The college I taught at in France.

10. They will be the best years of your life! Seriously. I cannot gush over how brilliant the experience is. The amount of jealousy I feel towards current students is unhealthy. It's not for everybody and by no means a bad thing if you decide it's not for you, but for me, it was everything I hoped it would be. I'd recommend it to anyone.

What I would say to people umming and ahhing over uni is to make sure that you are 100% certain that you have chosen the right subject and, just as importantly, at the right university. Make sure that if you want to study in a particular city that your course is not based at one of their other campuses. It could lead to a great deal of disappointment and take away from the experience.

There is no shame in not going. And there is no shame in changing your mind. It is an awfully brave decision to realise that you have not made the right choice and decide to leave. But, a lot of careful consideration could lead to a very happy uni experience.

Would you still go to uni at the current rate? Are you planning to go in the future? Let me know what you think!

22 comments:

  1. great post! I've not really enjoyed my first year at uni, but I've learnt so so much, wouldn't change it for the world. I'm changing my course and start a new one in september, but I still value everything I learnt in my first year. I won't be paying the new fees as I'm undergoing an internal transfer, but I think I'd still be willing to pay them, its a invaluable experience :)

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  2. I'm moving to Florence in September for Fashion School! It's an american college and the fee's are absolutely ridiculous but I'll be doing what I love in what I think is the most beautiful city in the world so I'm sure it will be well worth it! :)
    Great post! My nerves are starting to settle after reading it!
    x

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    1. oh wow! that sounds amazing! moving abroad is super scary but once you settle i guarantee you'll have the most wonderful time, just dive in with everything you have to give and it will be incredible, good luck, Serena! x

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  3. I couldn't afford to go to uni and I didn't want to move away from home. Without there being a course I wanted to do at the local uni, I opted to do my degree through the Open University.
    This was definitely the best decision for me, I can work and earn money whilst studying at the same time. Also because my wages aren't high, I am entitled to help with my course fees... Which actually means I don't have to pay fees :). It's an alternative route when the degree is the most important thing, not the experience!

    Poppy x

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    1. this is a great response! i had not even considered this and i bet so many others aren't aware of it either. have you ever written about it? i think you should, would be very interesting to hear the full story! this is a great way to get the qualifications without the debt, i think you made an incredibly smart move, Poppy x

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    2. Thankyou, at the time I wasn't sure if it was the right decision as it is a longer route to take, also the experience of uni is a MASSIVE thing and it is something that OU can't provide... But i've never really felt like I missed out on it, I still went out lots with my school friends!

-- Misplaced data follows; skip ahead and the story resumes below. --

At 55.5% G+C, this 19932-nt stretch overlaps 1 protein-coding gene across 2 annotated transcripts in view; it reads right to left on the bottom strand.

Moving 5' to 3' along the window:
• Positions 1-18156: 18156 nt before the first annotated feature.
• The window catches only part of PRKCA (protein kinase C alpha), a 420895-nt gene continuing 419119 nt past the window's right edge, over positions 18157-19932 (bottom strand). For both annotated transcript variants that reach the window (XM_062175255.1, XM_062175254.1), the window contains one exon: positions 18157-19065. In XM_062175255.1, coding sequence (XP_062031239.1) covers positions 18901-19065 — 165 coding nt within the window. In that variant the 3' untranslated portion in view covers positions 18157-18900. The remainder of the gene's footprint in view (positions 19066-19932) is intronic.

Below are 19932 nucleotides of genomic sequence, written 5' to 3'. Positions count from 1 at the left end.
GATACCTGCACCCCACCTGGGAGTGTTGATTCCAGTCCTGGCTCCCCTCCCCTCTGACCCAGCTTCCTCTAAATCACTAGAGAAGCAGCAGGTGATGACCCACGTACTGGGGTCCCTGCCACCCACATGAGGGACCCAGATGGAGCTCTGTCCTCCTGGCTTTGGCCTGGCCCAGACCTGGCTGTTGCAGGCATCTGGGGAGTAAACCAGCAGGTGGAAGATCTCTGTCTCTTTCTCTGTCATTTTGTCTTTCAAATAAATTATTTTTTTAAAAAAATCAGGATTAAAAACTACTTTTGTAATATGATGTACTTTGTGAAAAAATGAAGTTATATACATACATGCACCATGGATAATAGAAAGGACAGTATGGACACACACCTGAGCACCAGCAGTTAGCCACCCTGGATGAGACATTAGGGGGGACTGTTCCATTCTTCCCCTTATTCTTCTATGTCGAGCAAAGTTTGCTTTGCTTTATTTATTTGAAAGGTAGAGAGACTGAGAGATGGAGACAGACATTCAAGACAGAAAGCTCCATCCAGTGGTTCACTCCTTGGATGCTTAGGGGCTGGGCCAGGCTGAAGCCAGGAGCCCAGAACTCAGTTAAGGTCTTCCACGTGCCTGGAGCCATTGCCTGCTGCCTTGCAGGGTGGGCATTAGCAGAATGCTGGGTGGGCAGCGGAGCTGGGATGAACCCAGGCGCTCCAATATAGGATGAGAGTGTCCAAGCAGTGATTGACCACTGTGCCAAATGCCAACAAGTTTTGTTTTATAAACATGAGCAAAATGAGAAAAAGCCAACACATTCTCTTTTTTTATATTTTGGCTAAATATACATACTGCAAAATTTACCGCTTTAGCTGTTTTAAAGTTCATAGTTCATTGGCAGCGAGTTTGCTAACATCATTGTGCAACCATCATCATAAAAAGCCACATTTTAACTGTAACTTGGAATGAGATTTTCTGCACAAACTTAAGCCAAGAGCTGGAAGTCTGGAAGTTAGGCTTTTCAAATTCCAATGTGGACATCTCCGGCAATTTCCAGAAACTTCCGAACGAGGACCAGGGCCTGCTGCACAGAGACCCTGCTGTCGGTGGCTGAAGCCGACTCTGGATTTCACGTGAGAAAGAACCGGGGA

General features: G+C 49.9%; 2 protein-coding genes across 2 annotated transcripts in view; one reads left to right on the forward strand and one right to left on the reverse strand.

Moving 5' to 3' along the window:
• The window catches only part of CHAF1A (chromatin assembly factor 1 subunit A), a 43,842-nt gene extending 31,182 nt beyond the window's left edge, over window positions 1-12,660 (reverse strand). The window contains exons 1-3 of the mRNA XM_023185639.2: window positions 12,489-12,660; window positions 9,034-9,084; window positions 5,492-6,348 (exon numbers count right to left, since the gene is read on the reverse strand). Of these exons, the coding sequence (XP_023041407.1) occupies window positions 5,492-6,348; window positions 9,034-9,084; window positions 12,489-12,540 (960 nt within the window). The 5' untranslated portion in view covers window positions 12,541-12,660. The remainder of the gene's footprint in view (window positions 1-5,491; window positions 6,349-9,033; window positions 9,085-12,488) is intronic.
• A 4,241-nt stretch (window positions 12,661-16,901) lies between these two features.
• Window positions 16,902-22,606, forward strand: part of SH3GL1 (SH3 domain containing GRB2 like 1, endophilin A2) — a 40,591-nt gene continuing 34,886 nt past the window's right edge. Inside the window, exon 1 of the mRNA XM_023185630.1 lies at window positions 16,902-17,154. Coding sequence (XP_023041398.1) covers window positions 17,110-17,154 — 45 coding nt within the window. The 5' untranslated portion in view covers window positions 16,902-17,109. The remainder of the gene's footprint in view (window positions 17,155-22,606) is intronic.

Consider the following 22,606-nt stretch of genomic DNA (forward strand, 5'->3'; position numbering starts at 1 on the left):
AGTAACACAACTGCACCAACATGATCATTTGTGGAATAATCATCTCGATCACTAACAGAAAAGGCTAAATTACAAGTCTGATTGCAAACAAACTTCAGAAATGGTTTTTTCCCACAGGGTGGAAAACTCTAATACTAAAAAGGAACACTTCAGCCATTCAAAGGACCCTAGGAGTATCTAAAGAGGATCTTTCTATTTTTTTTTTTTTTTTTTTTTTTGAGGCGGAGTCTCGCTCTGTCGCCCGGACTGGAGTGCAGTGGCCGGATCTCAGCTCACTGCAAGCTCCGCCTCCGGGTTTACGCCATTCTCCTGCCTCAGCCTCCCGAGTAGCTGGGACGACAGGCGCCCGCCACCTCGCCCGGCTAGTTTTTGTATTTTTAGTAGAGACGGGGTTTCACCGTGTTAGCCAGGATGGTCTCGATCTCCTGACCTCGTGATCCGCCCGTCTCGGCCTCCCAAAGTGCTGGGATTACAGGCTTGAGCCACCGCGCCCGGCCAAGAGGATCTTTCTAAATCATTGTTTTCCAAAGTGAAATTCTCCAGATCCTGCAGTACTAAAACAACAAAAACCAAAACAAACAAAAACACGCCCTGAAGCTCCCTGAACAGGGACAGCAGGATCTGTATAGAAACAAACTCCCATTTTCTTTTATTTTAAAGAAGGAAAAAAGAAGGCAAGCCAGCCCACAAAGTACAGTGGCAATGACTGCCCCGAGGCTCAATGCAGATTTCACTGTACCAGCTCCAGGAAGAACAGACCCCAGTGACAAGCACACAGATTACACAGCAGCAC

I do plan on writing about it, but with the course fees in the UK changing I know the funding for OU is changing too. (although my pay scheme will stay the same as will all existing students)So i'll just need to do some research into it first. It should get done next month :) x

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  4. I have considered writing a post about this recently too and then not got round to it. To be completely honest with you I disagree!! I can totally see where you are coming from on most of these points, to be fair the experience is amazing but on the whole none of them are worth £40,000 debt. Every month, £500 or so comes out of your wages and it goes up as you earn more for years and years and years. I have since had a baby and work frellance and I honestly can never see myself paying my student loan off and it makes me feel sick.

    I do have a caveat to that when it comes to subjects such as medicine where someone has a vocation to be a physio/nurse/surgeon/GP etc where a lot of that is funded and you have a career as soon as you leave. I also think that courses that are truly vocational like law/science etc that have a natural progression to a job or design/fashion etc where it is an exttension of a complete passion and/or talent and a degree really means something then that could outweigh the money.

    However, if at 18 everyone is telling you to go to uni' and actually you have no idea what you want to do or be then I would everytime say to those people go and get some work experience, save up, travel/take a course that is less and see what you like and what you don't. You can go to uni' at anytime in your life. My mum went to uni' at 29 with four children under ten!!! and she is now a Physio' with two successful businesses.

    I was one of those people that went at 19 not really knowing what they wanted to do and it is a huge regret to me. If I could do it over then I would either not go at all or choose far more wisely what to do. So don't be pressured to go, don't feel like you HAVE to. Look around at people who's jobs/careers you like and talk to them about how they got there and what they would recommend, what do you actually need to get those jobs? is it a degree every time?!